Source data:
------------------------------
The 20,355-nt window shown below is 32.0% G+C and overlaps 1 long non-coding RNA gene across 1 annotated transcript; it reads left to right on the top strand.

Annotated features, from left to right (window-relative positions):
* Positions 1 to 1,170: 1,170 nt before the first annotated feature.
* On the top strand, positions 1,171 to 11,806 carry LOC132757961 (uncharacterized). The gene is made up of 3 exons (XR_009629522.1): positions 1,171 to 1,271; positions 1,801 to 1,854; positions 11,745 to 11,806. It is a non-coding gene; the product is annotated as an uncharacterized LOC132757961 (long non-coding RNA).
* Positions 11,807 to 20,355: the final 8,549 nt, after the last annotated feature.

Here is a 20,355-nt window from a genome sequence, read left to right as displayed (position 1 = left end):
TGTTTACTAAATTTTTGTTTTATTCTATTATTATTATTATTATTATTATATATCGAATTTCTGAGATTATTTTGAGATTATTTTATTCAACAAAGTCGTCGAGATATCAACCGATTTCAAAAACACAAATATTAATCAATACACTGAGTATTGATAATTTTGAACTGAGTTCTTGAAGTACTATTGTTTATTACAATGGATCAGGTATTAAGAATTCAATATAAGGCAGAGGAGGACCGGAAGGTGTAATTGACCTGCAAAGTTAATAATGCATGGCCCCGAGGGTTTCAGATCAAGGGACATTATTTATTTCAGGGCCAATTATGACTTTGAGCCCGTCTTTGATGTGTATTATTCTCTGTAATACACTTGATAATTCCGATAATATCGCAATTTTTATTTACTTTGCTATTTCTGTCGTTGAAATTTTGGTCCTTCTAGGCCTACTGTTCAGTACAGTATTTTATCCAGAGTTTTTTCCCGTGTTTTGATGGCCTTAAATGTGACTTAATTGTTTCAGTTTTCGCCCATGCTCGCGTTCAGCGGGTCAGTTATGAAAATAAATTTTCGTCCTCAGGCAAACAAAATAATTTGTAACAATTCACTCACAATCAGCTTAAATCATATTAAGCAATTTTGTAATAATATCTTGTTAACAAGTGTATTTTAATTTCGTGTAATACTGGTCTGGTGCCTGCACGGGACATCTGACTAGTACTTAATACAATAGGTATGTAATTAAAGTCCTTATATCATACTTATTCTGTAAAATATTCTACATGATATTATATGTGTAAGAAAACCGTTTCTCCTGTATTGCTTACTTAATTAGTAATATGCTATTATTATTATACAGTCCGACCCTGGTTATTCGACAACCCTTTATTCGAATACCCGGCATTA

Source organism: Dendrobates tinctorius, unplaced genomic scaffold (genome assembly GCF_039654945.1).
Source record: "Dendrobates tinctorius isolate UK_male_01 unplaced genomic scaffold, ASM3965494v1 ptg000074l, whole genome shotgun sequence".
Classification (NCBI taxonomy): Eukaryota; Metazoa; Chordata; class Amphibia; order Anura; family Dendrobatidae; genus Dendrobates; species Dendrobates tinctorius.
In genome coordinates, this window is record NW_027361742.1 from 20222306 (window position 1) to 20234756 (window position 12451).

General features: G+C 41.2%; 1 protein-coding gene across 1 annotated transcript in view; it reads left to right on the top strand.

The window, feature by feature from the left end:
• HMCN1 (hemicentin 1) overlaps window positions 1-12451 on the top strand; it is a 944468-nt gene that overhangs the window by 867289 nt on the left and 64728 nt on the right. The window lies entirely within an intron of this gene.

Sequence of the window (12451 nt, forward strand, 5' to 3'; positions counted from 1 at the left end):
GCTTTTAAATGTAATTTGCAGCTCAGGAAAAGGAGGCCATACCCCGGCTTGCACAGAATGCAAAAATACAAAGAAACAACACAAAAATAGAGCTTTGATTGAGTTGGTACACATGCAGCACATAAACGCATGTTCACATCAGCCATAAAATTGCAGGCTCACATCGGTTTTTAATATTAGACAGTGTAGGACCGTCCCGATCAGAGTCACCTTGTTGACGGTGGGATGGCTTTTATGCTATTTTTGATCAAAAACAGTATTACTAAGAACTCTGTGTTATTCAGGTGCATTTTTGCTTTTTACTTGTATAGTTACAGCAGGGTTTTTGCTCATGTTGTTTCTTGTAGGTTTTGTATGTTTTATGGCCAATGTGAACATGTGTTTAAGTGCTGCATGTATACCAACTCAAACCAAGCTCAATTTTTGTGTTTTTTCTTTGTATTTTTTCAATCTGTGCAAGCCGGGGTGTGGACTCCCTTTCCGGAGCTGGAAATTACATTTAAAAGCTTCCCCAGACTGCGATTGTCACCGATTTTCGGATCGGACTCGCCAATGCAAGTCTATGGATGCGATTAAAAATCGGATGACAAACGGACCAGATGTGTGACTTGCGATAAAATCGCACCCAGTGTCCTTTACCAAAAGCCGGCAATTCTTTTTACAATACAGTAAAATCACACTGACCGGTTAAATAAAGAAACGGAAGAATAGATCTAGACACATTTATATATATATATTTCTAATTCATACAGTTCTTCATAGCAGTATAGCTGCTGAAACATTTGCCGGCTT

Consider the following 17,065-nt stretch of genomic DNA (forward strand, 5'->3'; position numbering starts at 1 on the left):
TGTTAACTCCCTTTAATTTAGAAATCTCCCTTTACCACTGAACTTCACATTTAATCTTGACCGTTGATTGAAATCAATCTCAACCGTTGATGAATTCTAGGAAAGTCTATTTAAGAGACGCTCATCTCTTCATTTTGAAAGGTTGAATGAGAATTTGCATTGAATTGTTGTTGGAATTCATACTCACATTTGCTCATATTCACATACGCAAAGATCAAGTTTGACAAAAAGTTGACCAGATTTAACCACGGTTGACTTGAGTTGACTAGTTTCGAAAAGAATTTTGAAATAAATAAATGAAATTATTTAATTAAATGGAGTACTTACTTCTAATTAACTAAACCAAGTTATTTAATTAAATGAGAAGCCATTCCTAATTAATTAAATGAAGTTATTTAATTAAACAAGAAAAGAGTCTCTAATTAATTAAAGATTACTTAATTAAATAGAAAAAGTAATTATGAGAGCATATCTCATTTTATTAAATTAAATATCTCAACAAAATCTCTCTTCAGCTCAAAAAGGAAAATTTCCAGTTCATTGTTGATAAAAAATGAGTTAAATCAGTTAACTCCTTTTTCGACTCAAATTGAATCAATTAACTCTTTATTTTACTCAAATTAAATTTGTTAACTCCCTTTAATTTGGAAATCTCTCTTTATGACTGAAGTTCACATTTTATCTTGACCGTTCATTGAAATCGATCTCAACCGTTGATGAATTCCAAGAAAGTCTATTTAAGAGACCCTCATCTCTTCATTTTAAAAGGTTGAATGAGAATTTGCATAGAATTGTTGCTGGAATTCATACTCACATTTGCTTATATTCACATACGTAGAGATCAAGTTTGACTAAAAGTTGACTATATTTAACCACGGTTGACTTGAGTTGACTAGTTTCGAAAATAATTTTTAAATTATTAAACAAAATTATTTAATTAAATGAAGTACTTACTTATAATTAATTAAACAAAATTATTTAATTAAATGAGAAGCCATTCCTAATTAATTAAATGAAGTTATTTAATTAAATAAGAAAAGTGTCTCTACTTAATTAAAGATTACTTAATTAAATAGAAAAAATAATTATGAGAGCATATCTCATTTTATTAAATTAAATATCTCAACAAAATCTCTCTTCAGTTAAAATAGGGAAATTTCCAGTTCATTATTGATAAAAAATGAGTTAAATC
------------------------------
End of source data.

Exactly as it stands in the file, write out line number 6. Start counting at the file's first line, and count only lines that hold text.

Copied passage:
Here is a 20,355-nt window from a genome sequence, read left to right as displayed (position 1 = left end):